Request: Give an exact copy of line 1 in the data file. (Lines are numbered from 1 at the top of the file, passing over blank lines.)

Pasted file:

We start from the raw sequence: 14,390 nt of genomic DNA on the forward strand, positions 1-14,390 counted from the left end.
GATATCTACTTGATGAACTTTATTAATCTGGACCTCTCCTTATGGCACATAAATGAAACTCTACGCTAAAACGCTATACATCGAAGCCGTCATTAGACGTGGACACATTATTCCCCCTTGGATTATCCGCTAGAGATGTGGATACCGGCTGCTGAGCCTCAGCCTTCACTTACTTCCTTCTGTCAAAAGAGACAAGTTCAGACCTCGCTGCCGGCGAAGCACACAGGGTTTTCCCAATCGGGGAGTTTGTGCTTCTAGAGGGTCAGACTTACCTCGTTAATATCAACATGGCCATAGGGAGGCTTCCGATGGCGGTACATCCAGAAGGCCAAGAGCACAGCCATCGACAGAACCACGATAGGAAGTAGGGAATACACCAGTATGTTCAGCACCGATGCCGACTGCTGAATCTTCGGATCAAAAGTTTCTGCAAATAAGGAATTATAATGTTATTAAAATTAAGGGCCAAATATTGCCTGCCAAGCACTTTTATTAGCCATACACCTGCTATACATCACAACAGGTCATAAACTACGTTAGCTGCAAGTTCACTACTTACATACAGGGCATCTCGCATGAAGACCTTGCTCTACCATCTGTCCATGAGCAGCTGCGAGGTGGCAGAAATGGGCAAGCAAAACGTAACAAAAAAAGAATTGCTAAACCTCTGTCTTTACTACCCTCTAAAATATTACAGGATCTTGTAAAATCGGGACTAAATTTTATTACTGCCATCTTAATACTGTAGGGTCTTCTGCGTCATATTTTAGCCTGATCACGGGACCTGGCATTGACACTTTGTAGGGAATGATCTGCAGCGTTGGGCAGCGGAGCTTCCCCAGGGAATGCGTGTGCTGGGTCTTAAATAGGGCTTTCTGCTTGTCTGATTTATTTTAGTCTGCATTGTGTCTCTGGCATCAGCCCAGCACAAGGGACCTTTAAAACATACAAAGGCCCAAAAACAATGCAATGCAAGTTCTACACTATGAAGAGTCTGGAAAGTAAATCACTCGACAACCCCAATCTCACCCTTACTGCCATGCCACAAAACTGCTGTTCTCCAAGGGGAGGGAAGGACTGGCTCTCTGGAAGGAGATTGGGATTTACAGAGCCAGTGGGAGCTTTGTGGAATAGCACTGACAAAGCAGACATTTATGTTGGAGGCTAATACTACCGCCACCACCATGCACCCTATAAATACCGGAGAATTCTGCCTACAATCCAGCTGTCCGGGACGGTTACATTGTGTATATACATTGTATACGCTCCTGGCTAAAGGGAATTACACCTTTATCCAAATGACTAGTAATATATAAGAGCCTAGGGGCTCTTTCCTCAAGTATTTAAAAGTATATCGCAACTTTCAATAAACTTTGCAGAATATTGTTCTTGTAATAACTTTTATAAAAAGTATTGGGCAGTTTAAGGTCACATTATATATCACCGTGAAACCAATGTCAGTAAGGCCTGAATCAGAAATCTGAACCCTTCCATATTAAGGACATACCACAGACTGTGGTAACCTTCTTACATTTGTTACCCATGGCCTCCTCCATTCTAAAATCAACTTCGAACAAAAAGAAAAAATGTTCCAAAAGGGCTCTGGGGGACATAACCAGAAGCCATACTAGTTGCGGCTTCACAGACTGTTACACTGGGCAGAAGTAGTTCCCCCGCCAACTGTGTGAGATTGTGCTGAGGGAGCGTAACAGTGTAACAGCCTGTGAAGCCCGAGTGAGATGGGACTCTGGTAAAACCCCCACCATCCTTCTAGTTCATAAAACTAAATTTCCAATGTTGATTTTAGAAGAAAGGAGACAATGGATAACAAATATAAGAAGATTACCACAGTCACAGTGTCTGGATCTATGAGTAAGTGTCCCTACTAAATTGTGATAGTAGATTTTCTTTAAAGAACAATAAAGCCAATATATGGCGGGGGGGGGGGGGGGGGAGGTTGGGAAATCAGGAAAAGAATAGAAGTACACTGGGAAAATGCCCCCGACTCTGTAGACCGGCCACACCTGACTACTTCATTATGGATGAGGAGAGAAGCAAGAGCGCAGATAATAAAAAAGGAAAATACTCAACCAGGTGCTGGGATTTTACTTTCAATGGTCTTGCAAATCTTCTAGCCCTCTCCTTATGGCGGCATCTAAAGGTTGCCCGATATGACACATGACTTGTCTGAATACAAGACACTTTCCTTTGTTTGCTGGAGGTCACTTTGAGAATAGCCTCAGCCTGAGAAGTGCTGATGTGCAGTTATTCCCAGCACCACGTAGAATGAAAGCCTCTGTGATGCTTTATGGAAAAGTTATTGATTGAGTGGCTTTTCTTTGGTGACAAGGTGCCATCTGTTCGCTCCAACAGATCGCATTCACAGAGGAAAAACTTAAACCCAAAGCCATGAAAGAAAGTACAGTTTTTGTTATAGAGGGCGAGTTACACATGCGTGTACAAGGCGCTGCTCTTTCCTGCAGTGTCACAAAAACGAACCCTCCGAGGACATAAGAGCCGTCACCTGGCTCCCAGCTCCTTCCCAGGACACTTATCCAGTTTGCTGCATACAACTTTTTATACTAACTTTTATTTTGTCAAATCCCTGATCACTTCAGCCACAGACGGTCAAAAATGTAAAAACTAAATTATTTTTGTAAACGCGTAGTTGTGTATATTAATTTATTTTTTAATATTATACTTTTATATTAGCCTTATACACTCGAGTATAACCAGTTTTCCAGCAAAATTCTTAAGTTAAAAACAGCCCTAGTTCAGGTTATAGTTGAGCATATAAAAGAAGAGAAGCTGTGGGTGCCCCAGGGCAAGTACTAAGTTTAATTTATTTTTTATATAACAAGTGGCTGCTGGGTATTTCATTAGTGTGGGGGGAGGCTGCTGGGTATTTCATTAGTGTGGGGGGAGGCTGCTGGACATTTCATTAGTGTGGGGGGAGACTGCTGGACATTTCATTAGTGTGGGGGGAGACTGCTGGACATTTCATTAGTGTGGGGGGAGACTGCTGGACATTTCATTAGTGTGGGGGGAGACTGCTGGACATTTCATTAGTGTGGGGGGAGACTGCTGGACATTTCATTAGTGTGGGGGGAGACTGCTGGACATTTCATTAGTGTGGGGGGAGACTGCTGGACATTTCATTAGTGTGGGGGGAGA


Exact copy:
We start from the raw sequence: 14,390 nt of genomic DNA on the forward strand, positions 1-14,390 counted from the left end.